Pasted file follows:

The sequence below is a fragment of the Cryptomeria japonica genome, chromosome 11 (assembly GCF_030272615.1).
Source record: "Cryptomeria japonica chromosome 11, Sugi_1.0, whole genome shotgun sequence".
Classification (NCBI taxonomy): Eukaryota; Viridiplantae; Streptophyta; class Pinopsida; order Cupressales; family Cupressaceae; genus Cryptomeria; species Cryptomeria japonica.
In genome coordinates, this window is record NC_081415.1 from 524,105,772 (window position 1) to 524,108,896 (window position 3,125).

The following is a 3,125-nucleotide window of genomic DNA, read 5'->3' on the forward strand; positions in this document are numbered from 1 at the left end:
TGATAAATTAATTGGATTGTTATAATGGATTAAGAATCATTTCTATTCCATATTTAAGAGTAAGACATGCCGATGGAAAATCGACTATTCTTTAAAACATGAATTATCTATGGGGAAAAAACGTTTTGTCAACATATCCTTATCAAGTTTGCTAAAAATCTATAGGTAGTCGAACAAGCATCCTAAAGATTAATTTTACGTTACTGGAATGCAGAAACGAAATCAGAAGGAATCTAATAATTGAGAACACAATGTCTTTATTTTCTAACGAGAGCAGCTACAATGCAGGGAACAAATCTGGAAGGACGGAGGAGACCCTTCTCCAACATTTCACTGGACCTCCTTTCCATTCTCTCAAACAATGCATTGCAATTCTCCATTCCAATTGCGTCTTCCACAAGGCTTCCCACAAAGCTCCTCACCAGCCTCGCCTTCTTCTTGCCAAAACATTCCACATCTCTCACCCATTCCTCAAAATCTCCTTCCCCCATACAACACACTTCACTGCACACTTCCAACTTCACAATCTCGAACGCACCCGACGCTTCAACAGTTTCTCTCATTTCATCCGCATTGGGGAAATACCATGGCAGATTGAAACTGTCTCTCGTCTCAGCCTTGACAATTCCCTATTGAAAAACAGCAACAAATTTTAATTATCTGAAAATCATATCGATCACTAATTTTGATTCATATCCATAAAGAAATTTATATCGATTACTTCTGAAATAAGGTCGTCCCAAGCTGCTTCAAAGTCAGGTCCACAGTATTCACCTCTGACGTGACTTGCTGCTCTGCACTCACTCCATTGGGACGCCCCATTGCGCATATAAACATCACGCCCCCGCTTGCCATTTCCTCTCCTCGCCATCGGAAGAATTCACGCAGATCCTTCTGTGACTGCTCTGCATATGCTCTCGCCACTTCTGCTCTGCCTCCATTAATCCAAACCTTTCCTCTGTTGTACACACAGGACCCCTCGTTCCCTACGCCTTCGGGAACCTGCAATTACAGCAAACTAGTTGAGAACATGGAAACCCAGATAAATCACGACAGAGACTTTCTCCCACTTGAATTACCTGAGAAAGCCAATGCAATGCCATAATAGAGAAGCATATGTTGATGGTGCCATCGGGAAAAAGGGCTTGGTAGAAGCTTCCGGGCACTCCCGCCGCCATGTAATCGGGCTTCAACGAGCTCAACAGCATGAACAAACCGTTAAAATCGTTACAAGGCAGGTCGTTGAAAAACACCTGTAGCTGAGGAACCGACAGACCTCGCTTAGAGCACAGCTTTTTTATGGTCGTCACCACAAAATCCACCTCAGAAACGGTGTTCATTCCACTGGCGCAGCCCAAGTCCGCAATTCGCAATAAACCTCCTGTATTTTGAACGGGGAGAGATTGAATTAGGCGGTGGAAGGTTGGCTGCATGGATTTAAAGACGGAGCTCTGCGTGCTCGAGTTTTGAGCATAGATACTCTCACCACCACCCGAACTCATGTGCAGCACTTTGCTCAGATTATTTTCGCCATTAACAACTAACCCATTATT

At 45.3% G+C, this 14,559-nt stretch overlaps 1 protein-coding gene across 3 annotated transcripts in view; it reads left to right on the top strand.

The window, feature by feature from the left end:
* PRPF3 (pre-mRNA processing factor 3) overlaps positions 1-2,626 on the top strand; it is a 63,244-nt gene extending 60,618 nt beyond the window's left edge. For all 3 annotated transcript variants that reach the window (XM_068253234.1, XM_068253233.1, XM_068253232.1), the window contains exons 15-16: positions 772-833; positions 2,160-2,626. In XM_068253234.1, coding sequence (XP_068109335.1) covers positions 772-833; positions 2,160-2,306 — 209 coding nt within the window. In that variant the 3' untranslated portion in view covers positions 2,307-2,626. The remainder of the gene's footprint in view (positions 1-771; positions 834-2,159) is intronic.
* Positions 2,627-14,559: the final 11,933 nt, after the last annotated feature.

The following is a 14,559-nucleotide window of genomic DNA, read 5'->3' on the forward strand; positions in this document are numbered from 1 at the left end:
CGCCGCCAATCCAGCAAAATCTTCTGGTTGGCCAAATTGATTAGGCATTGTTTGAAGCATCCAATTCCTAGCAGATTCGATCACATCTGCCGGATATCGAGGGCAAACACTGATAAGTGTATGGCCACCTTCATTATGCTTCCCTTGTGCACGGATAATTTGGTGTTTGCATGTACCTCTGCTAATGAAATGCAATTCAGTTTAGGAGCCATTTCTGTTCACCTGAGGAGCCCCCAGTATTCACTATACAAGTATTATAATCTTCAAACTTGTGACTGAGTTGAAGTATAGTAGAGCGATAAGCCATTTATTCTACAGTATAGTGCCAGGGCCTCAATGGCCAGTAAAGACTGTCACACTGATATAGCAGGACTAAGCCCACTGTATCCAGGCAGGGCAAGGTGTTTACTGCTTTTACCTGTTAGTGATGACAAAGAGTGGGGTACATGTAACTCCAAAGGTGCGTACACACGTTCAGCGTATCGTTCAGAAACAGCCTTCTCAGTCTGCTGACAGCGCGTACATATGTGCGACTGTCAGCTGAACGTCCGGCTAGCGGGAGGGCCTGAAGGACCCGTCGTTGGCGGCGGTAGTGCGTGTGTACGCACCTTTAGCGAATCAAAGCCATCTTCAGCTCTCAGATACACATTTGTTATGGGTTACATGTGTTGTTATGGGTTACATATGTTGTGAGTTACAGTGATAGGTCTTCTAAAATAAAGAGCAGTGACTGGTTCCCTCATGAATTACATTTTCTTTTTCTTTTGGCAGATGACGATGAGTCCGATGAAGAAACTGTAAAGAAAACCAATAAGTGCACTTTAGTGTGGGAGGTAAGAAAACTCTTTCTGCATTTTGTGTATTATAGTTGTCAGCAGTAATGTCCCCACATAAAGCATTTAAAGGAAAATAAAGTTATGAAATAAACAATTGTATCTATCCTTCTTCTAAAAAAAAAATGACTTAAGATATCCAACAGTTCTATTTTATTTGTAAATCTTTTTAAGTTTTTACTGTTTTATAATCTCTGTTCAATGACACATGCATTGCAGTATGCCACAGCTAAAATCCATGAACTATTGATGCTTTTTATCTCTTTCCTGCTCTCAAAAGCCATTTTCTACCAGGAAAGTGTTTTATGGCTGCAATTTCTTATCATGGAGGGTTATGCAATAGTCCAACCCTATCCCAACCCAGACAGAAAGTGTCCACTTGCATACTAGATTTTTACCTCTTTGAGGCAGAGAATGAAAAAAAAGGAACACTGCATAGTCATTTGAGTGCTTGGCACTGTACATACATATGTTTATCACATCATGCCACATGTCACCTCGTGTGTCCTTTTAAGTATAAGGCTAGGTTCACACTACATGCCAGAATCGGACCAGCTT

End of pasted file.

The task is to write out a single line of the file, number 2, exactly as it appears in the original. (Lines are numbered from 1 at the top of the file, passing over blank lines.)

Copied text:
Source record: "Cryptomeria japonica chromosome 11, Sugi_1.0, whole genome shotgun sequence".